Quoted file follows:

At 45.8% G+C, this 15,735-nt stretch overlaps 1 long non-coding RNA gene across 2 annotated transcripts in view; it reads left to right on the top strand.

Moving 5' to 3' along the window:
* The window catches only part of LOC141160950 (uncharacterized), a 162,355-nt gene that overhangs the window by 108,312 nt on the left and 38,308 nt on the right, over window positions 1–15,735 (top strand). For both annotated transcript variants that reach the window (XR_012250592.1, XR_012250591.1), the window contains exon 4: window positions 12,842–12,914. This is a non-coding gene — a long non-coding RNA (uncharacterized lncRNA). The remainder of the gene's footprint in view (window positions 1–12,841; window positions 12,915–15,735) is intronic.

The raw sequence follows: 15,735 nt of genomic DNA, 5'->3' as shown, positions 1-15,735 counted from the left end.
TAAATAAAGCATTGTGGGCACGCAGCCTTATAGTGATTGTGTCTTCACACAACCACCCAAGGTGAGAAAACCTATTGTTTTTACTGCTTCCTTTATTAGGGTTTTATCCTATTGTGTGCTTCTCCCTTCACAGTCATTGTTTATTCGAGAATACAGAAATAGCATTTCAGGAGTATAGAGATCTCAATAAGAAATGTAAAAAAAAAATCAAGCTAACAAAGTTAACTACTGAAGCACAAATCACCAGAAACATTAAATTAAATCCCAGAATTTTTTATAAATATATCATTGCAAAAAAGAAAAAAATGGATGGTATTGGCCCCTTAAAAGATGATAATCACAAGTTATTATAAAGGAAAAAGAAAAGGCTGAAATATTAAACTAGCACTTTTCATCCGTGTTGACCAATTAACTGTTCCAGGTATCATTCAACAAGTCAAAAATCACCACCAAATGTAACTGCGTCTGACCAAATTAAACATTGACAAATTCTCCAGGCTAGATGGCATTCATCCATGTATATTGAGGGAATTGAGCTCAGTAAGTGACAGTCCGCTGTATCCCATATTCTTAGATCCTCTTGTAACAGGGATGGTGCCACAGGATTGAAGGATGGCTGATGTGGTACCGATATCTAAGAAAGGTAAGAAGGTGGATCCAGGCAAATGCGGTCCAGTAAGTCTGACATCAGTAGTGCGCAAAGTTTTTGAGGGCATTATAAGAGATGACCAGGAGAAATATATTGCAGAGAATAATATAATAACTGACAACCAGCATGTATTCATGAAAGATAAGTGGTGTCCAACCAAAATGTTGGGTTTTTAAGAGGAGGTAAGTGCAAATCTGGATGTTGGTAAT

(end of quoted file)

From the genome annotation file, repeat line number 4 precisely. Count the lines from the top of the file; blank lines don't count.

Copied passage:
The raw sequence follows: 15,735 nt of genomic DNA, 5'->3' as shown, positions 1-15,735 counted from the left end.